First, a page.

Vessels also started streaming city council meetings to Facebook in February and said they’ve had up to 2,000 views during a meeting.

“There are actually more options for people so they can come in, physically, or they can go to the Marietta, Ohio, Facebook page and receive a notification we’re going live,” she said. “We’re actually getting more people engaged. We haven’t had to address or ask anybody to leave (meetings) because of inability to social distance.”

Vessels said the council has made a big effort to ensure community participation. Along with council meetings, committee meetings are also available to the public through Zoom.


“I’m all Zoomed out,” Alpena County Commissioner John Kozlowski said on Thursday afternoon.

The District 8 commissioner represents Sanborn and Ossineke on the south end of Alpena County, Mich. He said there are pros and cons to meeting remotely, but he is ready to get back to in-person meetings, which started last week with subcommittee meetings, and continued this week with full committee meetings.

The full board will reconvene in person on June 30.

“My take on the Zoom meetings is … the negatives, to me, at least in my experience, have kind of outweighed the positives,” Kozlowski said. “I feel like you have a different type of conversation when you have a full in-person meeting as opposed to the Zoom meetings.”

He said on numerous occasions over the past several months that he has been “kicked out” of his own meetings he was trying to conduct as chairman of a committee, and that’s “a definite pain in the neck.”

On the plus side, Kozlowski said working remotely has been convenient and efficient for him.

“I don’t have to leave work, and I can do a Zoom meeting here,” he said. “I can be at home doing a Zoom meeting … There are other perks, like you can wait untill the last second and sign on and be wherever you are and log in.”

At the in-person meetings, social distancing was practiced and some people wore masks. They would then take them off whenever they spoke, Kozlowski said.

“To me, it’s difficult to do the communication with the mask on,” said Kozlowski, who did not wear a mask. He said the other commissioners were not wearing masks either.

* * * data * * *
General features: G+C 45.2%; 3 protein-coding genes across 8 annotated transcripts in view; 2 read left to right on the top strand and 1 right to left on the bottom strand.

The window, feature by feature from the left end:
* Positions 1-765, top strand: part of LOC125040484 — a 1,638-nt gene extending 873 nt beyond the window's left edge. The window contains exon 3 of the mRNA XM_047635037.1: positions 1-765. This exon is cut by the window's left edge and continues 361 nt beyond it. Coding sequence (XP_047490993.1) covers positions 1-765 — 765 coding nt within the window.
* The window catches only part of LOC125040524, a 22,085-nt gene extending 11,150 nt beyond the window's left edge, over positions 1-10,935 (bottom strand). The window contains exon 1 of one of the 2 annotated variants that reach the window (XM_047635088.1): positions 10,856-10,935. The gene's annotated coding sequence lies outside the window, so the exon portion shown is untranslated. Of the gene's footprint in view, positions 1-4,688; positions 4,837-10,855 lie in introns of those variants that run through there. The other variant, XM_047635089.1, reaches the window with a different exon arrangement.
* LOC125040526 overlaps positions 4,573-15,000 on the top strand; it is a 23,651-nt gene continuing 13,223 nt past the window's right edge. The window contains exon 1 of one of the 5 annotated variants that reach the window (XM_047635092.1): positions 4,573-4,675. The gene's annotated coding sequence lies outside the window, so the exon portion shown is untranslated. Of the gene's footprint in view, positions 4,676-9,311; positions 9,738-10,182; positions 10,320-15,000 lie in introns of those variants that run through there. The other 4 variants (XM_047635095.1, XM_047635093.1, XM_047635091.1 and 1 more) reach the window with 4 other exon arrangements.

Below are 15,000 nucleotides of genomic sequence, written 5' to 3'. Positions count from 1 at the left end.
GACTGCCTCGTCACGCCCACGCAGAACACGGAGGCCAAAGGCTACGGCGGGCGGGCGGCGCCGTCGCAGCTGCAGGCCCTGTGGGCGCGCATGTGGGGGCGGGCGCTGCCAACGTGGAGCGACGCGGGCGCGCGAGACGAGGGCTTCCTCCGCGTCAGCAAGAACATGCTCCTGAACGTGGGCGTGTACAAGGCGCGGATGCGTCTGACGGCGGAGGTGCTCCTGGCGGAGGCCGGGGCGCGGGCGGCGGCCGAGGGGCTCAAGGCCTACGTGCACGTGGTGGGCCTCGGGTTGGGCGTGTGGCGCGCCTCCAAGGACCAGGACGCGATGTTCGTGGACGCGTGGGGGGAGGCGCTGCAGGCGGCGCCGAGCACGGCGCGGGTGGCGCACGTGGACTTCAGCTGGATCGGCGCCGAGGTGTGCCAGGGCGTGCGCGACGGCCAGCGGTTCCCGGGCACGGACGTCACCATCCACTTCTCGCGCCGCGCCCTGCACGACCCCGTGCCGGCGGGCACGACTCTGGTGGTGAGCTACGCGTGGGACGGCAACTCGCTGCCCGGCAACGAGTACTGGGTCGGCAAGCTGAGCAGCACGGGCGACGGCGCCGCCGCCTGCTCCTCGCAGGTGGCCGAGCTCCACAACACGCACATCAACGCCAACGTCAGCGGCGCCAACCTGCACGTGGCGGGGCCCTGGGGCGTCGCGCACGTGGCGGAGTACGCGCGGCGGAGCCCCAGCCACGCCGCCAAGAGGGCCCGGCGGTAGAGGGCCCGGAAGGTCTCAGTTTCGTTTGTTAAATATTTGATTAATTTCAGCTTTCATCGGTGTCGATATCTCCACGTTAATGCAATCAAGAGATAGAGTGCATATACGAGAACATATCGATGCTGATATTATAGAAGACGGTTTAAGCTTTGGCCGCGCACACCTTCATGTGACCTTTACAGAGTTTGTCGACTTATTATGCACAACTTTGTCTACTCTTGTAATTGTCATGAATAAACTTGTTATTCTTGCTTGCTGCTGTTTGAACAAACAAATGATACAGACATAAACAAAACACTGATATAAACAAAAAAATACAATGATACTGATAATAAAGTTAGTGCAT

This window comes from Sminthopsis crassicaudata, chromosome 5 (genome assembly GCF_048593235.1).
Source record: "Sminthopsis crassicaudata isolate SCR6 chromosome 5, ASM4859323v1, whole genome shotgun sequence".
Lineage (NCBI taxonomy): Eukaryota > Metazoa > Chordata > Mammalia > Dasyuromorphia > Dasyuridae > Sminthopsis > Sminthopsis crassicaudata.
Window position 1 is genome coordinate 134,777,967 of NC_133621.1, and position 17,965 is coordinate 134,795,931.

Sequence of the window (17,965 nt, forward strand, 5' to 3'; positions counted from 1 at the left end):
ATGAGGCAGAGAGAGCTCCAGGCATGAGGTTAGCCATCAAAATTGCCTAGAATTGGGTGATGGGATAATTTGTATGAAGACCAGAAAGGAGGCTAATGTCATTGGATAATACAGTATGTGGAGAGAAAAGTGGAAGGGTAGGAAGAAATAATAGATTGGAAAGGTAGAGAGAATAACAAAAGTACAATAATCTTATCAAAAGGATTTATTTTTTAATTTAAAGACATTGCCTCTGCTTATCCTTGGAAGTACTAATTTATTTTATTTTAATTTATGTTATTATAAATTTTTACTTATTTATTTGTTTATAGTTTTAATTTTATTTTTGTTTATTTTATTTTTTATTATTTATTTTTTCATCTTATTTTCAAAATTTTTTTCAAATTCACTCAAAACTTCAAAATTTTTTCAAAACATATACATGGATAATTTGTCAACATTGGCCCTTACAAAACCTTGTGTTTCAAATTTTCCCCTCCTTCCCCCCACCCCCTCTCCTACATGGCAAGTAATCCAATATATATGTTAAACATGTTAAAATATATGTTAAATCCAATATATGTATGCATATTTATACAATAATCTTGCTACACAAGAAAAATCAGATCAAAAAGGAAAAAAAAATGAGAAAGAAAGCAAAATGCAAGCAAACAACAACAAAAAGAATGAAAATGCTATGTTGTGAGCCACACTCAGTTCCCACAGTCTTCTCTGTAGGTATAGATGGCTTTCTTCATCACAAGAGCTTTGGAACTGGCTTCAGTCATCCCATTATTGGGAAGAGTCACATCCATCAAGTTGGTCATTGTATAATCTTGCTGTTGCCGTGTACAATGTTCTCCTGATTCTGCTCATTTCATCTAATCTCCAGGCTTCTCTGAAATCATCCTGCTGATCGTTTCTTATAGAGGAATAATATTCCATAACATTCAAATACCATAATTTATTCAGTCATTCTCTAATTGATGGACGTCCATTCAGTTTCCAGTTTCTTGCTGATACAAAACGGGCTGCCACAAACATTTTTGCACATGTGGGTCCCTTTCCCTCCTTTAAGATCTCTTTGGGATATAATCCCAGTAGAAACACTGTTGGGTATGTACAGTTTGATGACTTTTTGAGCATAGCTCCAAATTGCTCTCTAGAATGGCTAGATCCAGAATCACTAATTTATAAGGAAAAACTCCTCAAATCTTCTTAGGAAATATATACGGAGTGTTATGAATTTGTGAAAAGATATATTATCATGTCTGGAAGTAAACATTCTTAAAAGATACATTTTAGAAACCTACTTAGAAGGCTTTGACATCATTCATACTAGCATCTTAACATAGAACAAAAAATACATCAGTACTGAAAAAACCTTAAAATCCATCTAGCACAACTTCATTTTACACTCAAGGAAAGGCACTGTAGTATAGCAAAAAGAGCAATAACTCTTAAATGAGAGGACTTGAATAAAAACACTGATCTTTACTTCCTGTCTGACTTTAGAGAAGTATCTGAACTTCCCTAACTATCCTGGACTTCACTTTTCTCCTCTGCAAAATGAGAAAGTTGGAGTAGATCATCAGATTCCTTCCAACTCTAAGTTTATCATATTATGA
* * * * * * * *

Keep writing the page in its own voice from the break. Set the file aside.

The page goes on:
Alpena County Commissioner Bill Peterson is the District 4 commissioner, serving a portion of Alpena Township. Peterson, who is chairman of the finance committee, said Wednesday’s in-person meeting went well, and the number of people in the room was limited.

Public comment was still conducted remotely and chairs were spaced out with six feet between each person.

“All the department heads were given a time to be there, and they showed up for their time, so they weren’t sitting around waiting to give their report,” Peterson said.

Peterson was a fan of the remote meetings, noting both the opportunity to meet with people out of the area, and the cost-savings of running meetings remotely.

“I thought everything worked pretty good with the Zoom calls, and even the MSN,” he said.

Going forward, Peterson said using remote video applications could be useful in some instances.

“It’s more efficient,” he said of the Zoom meetings. “The only problem I see with Zoom is when you get two or three people trying to talk.

“Which is sometimes good — you can mute them,” he added with a chuckle.

As for public comment, he said that there wasn’t much of it when the Zoom meetings were going on.

“If somebody wants to express something, it’s kind of hard for them to get on,” Peterson said. “For a lot of those people, it’s not something they do every day.”

Anne Gentry, executive director of the Alpena Downtown Development Authority, said the DDA is still conducting virtual board meetings throughout June.

The board is still deciding how to allow the public to attend, whether in person or online.

Gentry said the virtual meetings have been shorter, and “it’s nice to have the flexibility to call in or video in without having to leave your storefront.”

She said when making tough decisions or brainstorming, there’s no substitute for meeting in person.

In the Upper Peninsula, Don Piche is chairman of the Keweenaw County Board of Commissioners. He said Wednesday was the first board meeting held in person since the COVID-19 pandemic started.

“We kept our distance and everything in the courthouse,” Piche said. “And the public was by Zoom. So then that worked out pretty good.”

He is glad to be back to in-person meetings because he said “you can’t get nothing done on these Zoom meetings.”

He said many of the people in the U.P. live in rural areas where the internet connection isn’t as good, making things hard for the meetings to run smoothly.

“Even the ones that have good internet service, it’s kind of spotty,” he said. “You’re talking over each other, I don’t care for it.”

Reporter Michael Erb contributed to this story.


Today's breaking news and more in your inbox

I'm interested in (please check all that apply)